Music is so pervasive that I wonder that we ever hear any of it. For this post, I am even ignoring the phenomenon of everyone-wearing-earbuds-all-the-time.
But when we tell ourselves we are listening to music, what are we really doing?
The act of listening — immersing myself in — a particular recording has been a salvation for me for the past five decades. And people who were dead years before I was born, people whom I never got to encounter, have become familiar friends. Sitting down and doing nothing else but hearing what’s there is a deep pleasure.
But even I have to remind myself to slow down and focus on the sound, rather than playing the CD while driving, while writing emails, while cooking.
Even when we get rid of the pretense of multi-tasking (for the neurologists tell it is nothing but pretense) listening is not something we are accustomed to.
When I sit down to listen to a cherished recording — say, the 1940 Benny Goodman – Charlie Christian – Cootie Williams – Count Basie – George Auld – Artie Bernstein – Harry Jaeger ROYAL GARDEN BLUES — all sorts of unrequested associations come into my mind.
Personal: recalling the feel and heft of the original recording; what it was like to be in my upstairs bedroom listening to this; memories of discovering Charlie Christian’s music.
At the same time, there is a clamor of anecdotes and personalities: Goodman, scrambled eggs and catsup; Christian, tuberculosis, the rumor of odd clothing, eyeglasses; John Hammond, and so on.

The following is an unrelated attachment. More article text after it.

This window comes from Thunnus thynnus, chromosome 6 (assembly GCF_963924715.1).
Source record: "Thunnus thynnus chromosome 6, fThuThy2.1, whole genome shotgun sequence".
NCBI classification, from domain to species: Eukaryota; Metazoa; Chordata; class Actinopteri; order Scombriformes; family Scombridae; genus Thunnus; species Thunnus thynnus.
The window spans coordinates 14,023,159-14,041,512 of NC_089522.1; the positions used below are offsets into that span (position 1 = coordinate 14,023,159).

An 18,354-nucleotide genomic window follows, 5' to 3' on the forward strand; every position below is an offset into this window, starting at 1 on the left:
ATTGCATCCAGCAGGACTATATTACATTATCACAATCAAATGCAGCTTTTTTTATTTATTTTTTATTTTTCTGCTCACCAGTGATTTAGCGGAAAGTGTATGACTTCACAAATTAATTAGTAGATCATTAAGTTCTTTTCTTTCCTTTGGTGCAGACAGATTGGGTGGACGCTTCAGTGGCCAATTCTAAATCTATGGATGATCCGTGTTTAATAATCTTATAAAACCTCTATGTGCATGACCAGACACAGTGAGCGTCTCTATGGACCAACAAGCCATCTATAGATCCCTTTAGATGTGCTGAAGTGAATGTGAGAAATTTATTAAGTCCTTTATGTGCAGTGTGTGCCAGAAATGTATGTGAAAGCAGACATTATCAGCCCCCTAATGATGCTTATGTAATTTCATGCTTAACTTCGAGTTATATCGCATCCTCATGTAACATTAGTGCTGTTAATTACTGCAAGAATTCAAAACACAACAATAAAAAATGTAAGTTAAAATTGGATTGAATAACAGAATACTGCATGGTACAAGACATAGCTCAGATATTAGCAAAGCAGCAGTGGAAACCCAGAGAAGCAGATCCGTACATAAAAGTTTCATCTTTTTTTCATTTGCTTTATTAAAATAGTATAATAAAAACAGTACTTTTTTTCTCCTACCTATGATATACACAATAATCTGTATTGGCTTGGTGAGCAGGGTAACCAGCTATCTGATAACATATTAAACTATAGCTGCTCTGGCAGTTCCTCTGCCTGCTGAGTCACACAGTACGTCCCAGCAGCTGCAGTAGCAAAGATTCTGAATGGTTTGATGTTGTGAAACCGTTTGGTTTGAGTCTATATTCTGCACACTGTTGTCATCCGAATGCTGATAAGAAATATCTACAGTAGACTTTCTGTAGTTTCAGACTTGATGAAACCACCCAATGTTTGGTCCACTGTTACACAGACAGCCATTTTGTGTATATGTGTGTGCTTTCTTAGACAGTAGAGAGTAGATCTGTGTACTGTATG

Then there is the mind classifying and “analyziing”: how this ROYAL GARDEN sits in the long history of performances of this blues; its tempo; how Basie shapes it into one of “his” performances; Auld’s absorption of Ben Webster, and more.
It’s remarkable that the music — remember the music? — has a chance of getting through this amiable mental clamor, the “thought” equivalent of the puppy room at the animal shelter. Can we actually hear what Charlie Christian is playing, given the amount of yapping and frisking around that the mind is doing at the same time?
So I would propose an experiment. It isn’t a Down Beat Blindfold Test, because so much of that “test” was based on Being Right, as if listening was a quiz show.
I would ask JAZZ LIVES readers, whenever they can, to actually do the unfamiliar: to take a recording that they believe they know well and sit down and listen intently to it as if they had never heard it before. If what we call “thoughts” come in, push them away and start the recording over. I think I can guarantee that the experience will not simply be familiar, but deep and in some ways new, that layers and aspects of that recording, subliminally taken in but never really heard before, will spring to life.
Here’s ROYAL GARDEN BLUES, if you’d like to try it out:
(I purposely picked the video of the spinning red-label Columbia 78 for sentimental reasons. Of course you can listen to it in the highest fidelity possible . . . )
If we could actually listen to the music we so love, as opposed to trotting out our familiar associations, what wonders might we hear?
May your happiness increase!